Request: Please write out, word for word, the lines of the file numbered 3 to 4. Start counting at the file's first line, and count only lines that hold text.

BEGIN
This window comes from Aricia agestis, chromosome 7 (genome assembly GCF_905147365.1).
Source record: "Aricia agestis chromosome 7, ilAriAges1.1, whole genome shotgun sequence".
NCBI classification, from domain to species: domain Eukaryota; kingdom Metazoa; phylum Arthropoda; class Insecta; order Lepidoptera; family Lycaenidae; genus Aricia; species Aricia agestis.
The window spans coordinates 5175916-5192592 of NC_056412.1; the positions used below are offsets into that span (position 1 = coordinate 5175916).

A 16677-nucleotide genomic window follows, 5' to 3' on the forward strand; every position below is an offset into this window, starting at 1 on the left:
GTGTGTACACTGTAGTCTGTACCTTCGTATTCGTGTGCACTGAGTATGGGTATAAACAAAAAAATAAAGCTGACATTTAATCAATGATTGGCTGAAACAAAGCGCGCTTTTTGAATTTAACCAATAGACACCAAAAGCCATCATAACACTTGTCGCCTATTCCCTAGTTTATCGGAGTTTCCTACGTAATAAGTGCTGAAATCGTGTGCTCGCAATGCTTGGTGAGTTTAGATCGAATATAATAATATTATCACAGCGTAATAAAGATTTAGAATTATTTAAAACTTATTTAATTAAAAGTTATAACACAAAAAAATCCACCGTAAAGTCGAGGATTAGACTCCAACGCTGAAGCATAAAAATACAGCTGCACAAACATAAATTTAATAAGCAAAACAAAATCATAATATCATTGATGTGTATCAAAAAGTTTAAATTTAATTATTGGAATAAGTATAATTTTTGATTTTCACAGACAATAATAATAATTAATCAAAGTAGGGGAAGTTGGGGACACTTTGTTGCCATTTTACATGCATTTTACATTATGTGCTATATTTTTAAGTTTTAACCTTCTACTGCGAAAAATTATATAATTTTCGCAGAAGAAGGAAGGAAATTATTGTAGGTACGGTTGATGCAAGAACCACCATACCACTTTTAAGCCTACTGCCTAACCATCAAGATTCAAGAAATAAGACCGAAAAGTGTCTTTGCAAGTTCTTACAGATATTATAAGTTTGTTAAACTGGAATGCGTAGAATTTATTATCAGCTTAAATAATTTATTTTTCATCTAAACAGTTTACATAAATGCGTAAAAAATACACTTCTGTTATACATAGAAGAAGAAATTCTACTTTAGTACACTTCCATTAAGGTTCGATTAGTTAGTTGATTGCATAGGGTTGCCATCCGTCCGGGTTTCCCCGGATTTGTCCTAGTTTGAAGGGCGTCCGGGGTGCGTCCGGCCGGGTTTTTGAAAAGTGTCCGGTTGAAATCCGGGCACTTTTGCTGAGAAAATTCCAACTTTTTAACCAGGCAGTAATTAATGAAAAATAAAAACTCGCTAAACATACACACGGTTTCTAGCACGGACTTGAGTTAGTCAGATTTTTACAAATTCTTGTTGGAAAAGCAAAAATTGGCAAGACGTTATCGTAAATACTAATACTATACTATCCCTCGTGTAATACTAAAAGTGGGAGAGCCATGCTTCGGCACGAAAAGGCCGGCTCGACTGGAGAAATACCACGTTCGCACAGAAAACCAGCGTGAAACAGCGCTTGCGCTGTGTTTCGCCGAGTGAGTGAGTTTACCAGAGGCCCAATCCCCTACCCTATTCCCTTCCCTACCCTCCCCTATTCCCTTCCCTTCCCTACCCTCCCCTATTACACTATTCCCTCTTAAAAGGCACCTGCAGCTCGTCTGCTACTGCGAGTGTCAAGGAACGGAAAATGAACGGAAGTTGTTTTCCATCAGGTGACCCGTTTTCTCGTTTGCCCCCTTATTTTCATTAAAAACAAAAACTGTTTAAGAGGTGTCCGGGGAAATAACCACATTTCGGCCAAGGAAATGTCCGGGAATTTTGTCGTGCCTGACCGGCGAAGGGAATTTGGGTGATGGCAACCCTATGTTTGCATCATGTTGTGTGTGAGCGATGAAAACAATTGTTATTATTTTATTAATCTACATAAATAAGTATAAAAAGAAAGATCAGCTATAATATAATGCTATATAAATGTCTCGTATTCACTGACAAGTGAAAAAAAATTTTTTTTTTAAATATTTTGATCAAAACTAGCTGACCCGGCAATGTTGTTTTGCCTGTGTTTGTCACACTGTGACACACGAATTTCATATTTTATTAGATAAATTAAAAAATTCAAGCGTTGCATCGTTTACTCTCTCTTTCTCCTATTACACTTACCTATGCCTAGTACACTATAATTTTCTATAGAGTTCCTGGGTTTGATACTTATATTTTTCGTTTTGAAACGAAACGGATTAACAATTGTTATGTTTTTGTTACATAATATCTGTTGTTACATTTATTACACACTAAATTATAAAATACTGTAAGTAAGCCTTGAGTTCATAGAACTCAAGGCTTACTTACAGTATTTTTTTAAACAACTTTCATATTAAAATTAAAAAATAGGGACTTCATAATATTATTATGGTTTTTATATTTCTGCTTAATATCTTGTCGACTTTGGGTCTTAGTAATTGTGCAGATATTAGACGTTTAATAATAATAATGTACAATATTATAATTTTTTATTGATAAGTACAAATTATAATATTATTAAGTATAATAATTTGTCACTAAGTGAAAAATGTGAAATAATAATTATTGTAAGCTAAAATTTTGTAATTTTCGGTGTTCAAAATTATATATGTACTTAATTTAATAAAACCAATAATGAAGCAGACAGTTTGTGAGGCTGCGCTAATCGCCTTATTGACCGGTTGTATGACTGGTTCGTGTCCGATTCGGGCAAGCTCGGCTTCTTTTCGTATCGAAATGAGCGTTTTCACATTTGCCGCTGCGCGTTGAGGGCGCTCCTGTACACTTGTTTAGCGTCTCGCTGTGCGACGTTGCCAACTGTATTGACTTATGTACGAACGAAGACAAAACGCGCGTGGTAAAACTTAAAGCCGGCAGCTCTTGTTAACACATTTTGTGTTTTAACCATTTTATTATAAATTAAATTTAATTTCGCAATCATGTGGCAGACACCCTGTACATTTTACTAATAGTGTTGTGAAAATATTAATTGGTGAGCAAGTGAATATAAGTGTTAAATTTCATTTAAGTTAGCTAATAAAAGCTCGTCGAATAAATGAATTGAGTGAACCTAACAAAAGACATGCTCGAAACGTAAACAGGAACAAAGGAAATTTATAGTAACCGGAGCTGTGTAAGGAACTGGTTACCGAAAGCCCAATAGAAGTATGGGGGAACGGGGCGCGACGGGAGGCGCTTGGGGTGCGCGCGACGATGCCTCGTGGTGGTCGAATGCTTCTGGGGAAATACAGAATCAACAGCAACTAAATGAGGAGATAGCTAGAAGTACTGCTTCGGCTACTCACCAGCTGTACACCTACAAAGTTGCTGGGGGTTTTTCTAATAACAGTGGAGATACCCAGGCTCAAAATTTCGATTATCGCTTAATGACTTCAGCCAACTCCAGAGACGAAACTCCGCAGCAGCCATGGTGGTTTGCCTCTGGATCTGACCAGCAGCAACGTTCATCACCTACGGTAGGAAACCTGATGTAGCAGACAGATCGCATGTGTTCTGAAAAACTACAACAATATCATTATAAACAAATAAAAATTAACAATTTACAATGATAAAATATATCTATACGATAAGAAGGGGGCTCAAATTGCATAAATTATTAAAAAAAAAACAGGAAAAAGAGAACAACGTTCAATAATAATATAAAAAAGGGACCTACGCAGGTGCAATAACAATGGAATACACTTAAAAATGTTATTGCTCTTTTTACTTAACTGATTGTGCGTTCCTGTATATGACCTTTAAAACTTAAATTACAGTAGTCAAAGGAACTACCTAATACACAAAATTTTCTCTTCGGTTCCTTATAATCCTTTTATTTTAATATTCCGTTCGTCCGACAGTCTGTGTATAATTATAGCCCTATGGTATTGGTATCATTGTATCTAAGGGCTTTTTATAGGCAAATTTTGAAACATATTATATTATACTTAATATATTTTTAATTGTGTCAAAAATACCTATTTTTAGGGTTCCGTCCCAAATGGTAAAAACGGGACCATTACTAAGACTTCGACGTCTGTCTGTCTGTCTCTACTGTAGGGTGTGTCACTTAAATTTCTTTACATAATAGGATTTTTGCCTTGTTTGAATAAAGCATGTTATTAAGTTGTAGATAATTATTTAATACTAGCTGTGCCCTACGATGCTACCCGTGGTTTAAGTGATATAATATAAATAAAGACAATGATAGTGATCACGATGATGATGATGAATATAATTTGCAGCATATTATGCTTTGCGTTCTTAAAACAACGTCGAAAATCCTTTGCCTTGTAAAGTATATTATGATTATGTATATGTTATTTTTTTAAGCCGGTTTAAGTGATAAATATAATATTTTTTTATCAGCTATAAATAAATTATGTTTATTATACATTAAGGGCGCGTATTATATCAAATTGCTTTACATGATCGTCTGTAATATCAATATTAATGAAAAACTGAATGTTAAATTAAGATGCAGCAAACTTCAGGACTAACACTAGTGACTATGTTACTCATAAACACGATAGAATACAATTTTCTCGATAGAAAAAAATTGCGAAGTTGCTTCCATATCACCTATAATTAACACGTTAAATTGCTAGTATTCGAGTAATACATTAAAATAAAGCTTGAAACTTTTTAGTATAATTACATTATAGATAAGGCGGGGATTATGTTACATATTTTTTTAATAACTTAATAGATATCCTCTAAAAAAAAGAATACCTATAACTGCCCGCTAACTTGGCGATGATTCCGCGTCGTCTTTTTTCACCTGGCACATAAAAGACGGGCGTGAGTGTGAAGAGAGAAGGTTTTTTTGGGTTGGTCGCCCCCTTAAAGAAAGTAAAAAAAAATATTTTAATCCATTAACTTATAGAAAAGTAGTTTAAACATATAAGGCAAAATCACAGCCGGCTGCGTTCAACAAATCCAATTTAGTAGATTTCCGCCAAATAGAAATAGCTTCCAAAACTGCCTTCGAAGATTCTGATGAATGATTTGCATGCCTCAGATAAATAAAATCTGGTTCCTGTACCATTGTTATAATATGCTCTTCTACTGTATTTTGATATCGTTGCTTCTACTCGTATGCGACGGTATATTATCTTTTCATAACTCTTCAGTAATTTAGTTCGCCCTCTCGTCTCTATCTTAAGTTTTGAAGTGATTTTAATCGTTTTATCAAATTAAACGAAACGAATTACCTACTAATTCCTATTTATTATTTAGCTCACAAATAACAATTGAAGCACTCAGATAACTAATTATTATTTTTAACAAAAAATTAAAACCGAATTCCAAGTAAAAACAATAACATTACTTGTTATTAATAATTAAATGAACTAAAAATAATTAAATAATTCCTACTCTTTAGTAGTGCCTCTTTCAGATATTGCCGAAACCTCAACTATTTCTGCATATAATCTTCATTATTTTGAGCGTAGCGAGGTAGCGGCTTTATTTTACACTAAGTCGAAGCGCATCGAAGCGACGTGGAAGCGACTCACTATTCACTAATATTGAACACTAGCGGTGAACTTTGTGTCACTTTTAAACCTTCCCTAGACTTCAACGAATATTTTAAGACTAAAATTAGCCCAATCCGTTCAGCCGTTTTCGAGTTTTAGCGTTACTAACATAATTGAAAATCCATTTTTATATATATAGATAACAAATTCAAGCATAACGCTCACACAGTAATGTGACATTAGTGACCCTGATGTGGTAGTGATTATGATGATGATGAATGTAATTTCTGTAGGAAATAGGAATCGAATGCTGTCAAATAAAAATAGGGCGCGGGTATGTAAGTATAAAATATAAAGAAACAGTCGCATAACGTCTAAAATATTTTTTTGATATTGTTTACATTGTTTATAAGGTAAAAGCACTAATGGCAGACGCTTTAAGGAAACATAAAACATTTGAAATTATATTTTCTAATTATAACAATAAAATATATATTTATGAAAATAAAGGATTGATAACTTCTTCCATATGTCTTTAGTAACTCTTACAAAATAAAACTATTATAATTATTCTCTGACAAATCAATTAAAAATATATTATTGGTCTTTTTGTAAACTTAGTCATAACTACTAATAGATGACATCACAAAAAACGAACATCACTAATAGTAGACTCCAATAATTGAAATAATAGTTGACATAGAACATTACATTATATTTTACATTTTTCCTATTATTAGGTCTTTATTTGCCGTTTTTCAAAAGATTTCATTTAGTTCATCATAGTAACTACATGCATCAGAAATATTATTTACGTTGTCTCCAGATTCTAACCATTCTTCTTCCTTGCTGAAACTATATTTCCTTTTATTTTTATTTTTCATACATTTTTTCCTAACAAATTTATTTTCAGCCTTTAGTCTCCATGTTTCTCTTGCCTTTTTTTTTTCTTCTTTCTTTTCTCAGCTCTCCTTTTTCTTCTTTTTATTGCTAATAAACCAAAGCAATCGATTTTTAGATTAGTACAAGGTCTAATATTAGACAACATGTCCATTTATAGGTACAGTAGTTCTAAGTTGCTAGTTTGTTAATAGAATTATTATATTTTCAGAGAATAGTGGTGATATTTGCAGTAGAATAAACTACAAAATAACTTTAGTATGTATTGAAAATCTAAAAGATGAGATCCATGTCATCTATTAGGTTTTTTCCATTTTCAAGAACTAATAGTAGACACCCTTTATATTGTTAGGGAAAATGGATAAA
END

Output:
NCBI classification, from domain to species: domain Eukaryota; kingdom Metazoa; phylum Arthropoda; class Insecta; order Lepidoptera; family Lycaenidae; genus Aricia; species Aricia agestis.
The window spans coordinates 5175916-5192592 of NC_056412.1; the positions used below are offsets into that span (position 1 = coordinate 5175916).